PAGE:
“This is the end, beautiful friend, this is the end, my only friend, the end” – time for Part 3 of my top 200 basketball players in the history of my life while living and playing basketball in the best hoop city in the Commonwealth, Malden! This is by no means a definitive list. I’ve got great memory recall, but Father Time has diminished my ability to think on my feet as quickly as I did in the past. These are ballplayers that I have played with, and against, in my lifetime. If I have played with or against you and have excluded you or made a glaring error, please let me know and we’ll rectify that after I have carefully examined all the facts. They all have lived in Malden at one point in their lives or were born and raised here. The list is in no particular order. Joe wasn’t the best I ever played with/against (close though), and number 200 (Joe Frauton) was not the worst. Again, if I did not play against or with you in those glorious hoop days of yesteryear, that is why you aren’t mentioned here. Again, please take into account that this is a list of players from my era. The ’64 M.H.S. State Champ team would not be included. Never played with or against them.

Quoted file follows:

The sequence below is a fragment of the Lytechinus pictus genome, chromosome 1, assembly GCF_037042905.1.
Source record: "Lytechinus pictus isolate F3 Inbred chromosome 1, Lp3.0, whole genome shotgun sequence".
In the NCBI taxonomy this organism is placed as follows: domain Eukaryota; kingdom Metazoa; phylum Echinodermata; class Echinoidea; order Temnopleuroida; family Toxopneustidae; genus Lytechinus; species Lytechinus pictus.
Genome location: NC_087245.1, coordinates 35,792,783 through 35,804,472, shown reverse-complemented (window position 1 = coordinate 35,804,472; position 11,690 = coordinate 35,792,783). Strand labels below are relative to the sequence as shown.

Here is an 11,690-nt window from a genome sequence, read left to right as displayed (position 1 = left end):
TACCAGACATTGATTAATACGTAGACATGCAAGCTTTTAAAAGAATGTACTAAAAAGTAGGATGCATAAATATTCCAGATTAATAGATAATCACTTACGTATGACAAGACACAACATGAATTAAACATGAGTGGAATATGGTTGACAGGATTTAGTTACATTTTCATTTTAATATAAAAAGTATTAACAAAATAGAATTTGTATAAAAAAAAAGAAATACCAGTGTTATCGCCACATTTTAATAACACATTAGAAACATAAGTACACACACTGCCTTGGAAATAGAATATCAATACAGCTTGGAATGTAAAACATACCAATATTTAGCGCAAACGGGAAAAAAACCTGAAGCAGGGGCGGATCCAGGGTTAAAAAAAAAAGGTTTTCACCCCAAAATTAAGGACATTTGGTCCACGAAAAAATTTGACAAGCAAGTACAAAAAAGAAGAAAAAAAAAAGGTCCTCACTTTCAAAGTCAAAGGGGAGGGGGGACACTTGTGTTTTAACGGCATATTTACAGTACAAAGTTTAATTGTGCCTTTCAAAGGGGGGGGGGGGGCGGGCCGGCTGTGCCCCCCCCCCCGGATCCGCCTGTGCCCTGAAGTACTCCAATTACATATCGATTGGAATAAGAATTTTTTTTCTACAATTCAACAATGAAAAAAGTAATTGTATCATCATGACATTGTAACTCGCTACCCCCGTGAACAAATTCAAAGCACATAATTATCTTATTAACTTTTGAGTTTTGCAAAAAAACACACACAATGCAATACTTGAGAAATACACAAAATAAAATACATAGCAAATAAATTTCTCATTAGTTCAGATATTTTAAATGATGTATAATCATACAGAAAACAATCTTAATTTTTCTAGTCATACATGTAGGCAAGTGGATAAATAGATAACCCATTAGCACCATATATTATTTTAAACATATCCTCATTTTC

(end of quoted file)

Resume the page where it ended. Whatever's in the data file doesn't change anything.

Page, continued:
For your reading pleasure, the third fabulous 50: Tony Jesi, Don Nally, Vinny Pagliccia, Maryanne Smith, Kenny Lee, Timmy Carey, Jimmy Mirley, Cliff Williams, Joey Hult, Joe Hachey, Rodney Marshall, Paul Finn, Joey Pisaturo, Mike D’Orlando, Jeff Carroll, Hank O’Brien, Ann & Colleen McBride, Susan Ciccarelli, Bruce Knight, Gary Dawson, Bobby Willis, Vance Ferratusco, Billy Murray, Steve Nelson, Tommy Stein, Dane Sparrow, Mike Byrne, Billy Coleman, Larry Green, Phil Scibelli, Terry Coleman, Cathy MacMullin, Tommy O’Brien, Peter Plachowicz, Paul Coleman, Bobby Foley, Freddy Cowans, Leslie Hume, Eddie Wilcox, Paul Stathopoulos, Larry White, Dave “The Pride of Public Facilities” Angelo, Howie Rodenhiser, Kevin Trodden, Billy & Frankie Curley, George MacKay, Andy Slavin, Joey Pagano and Paul & Sean Gilligan.